covering). Burning a diamond first turns the surface chalky white, then
the body of the diamond starts turning blue after prolonged heating at
high temperatures.

A friend of mine works at the SLAC (Stanford Linear Accelerator Center).
They use thin slices of chemically pure diamond to align the electron
beam. After a few days use the diamonds become unusable because of
damage to the cubic matrix. They also turn blue at that point.

A possibly interesting point, he explained to me that the distance
between the carbon atoms in a perfect cubic matrix (atoms at the corners
of a cube, each cube adjoining the next…) is the same as the
wavelength of blue light. Therefore, chemically pure diamonds (better
than true D-flawless) exhibit a blue-white color, thus the old and
obsolete term of “blue-white”. The public never sees diamonds of this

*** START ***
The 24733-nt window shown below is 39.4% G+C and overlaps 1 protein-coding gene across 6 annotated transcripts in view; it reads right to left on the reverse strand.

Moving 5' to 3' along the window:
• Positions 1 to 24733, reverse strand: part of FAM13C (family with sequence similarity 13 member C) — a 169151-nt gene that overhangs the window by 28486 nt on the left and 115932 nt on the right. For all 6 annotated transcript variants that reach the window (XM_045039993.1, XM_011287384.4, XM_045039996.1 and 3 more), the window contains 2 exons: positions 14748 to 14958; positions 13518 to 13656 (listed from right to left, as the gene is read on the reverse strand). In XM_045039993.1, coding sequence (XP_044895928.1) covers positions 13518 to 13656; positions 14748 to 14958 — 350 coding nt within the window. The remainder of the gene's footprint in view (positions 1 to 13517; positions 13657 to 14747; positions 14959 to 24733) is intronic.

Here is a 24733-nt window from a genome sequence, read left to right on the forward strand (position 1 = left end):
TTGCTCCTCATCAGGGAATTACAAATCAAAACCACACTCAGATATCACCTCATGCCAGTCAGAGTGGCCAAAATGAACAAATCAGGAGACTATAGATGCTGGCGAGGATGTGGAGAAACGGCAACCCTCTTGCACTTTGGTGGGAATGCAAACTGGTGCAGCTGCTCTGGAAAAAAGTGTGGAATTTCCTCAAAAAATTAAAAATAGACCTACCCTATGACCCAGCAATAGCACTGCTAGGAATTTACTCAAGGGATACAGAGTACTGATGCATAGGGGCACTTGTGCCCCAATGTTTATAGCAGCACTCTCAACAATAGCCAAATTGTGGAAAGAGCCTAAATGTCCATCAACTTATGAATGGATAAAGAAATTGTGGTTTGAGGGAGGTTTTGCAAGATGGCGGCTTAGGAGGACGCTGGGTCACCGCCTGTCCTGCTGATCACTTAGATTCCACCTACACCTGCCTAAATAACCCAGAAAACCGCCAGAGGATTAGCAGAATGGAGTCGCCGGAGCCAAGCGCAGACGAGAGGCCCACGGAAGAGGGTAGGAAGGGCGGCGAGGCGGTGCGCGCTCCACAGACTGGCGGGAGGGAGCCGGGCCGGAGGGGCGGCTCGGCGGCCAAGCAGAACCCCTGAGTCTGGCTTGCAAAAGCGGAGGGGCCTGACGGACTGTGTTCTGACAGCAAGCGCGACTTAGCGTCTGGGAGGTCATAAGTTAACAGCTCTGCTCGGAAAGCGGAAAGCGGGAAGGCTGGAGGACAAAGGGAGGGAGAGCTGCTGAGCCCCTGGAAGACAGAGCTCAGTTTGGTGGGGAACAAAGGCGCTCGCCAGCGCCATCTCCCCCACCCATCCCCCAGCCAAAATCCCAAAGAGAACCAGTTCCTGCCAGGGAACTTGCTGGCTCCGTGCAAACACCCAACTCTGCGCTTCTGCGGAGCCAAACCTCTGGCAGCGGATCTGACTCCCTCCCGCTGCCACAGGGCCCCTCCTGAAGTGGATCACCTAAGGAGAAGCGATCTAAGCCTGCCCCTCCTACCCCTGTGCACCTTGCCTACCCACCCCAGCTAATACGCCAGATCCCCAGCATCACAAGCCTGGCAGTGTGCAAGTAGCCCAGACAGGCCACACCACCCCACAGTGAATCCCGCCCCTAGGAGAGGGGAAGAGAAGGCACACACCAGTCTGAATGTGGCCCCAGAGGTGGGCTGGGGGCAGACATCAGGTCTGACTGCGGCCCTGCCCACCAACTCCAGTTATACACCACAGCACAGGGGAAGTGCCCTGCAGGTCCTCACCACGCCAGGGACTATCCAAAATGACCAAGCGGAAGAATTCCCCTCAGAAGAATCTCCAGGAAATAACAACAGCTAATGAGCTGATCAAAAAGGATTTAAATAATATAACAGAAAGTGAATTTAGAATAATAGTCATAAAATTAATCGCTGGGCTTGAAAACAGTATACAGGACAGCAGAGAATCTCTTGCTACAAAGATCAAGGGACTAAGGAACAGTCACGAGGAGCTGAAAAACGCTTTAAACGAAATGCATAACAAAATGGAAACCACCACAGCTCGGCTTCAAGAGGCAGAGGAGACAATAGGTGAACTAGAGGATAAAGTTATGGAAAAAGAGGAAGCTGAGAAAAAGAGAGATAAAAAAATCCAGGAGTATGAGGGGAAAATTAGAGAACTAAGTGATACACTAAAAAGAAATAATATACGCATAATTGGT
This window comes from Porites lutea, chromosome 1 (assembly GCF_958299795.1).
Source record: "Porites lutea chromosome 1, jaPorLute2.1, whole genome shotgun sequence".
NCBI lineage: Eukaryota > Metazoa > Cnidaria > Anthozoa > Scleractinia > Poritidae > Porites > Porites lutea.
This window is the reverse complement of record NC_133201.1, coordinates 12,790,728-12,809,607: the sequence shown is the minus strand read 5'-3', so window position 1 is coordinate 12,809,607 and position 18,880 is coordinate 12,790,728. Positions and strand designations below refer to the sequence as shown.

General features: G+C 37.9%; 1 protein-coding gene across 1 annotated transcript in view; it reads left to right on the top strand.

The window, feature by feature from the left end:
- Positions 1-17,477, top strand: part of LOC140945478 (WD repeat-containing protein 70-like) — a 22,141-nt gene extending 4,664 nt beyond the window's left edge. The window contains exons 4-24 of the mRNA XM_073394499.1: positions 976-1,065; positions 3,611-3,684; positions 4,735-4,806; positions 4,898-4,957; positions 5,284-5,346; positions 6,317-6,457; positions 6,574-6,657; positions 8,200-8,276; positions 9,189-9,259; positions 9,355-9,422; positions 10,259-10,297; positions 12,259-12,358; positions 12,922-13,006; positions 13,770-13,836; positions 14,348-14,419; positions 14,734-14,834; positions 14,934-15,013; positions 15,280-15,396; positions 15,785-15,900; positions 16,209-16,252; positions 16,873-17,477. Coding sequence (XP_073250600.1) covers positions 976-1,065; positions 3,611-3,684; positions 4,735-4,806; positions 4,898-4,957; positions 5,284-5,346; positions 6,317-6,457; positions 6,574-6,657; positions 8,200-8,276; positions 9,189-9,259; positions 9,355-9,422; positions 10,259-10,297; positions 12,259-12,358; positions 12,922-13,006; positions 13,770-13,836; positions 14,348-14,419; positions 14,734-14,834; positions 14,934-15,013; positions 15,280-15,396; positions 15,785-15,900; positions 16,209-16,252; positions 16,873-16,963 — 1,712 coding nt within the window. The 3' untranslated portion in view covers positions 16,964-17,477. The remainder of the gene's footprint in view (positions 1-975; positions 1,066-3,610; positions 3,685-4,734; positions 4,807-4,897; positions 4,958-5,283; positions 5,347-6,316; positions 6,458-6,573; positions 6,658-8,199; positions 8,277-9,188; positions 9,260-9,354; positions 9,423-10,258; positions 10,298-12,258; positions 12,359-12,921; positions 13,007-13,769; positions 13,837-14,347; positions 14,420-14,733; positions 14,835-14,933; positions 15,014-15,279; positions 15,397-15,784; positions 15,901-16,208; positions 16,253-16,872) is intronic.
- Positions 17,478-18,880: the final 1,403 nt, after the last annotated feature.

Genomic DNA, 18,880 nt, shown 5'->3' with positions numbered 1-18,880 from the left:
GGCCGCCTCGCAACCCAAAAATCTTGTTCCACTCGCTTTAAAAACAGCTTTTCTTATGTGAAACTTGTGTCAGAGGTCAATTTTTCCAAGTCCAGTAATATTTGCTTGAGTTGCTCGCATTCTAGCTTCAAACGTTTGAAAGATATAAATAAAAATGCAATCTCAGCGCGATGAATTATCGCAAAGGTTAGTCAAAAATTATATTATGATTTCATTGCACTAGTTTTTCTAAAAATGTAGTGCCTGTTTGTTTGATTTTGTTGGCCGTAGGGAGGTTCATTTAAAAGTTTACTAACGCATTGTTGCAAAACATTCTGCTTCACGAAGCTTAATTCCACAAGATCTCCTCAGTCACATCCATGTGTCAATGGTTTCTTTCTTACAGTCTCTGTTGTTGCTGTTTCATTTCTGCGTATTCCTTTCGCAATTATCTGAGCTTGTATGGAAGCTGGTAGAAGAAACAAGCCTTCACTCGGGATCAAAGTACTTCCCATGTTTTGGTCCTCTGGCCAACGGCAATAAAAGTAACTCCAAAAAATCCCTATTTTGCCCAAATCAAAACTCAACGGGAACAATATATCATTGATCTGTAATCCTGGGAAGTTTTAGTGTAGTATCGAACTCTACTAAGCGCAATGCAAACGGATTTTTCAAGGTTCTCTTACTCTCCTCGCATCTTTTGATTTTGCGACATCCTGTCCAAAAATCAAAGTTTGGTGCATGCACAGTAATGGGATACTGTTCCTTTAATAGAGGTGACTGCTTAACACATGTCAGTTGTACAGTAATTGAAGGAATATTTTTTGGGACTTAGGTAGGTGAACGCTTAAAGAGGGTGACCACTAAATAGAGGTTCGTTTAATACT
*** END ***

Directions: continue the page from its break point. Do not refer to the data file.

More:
purity, they are used in science research however.

         Jeffrey Everett

Handmade 18K, 22K, and platinum gemstone fine jewelry.
Diamond setting, rubber/metal molds, casting, lapidary
Die and mold engraving, plastic patterns for casting.
Cad jewelry design, cad/cam milling scroll filigree…
P O Box 2057 Fairfield IA 52556 515-469-6250


#6

I can attest to this. About 10 years ago I cast an eternity band
composed of .25 ct. baguettes. They were all touching! None burned, but
two came out fractured. Gold puts A LOT of pressure on the diamonds when
it shrinks as it cools!!!

One precaution. I’ve tested this and it is important. Don’t allow

diamonds to touch each other (as in a channel setting) when casting with the
stones in place. Intuitively, it would seem that when placing two immovable,
and unforgiving objects against each other that thermal changes might bring
about some change in their physical appearance. It is a big mistake.

         Jeffrey Everett

Handmade 18K, 22K, and platinum gemstone fine jewelry.
Diamond setting, rubber/metal molds, casting, lapidary
Die and mold engraving, plastic patterns for casting.
Cad jewelry design, cad/cam milling scroll filigree…
P O Box 2057 Fairfield IA 52556 515-469-6250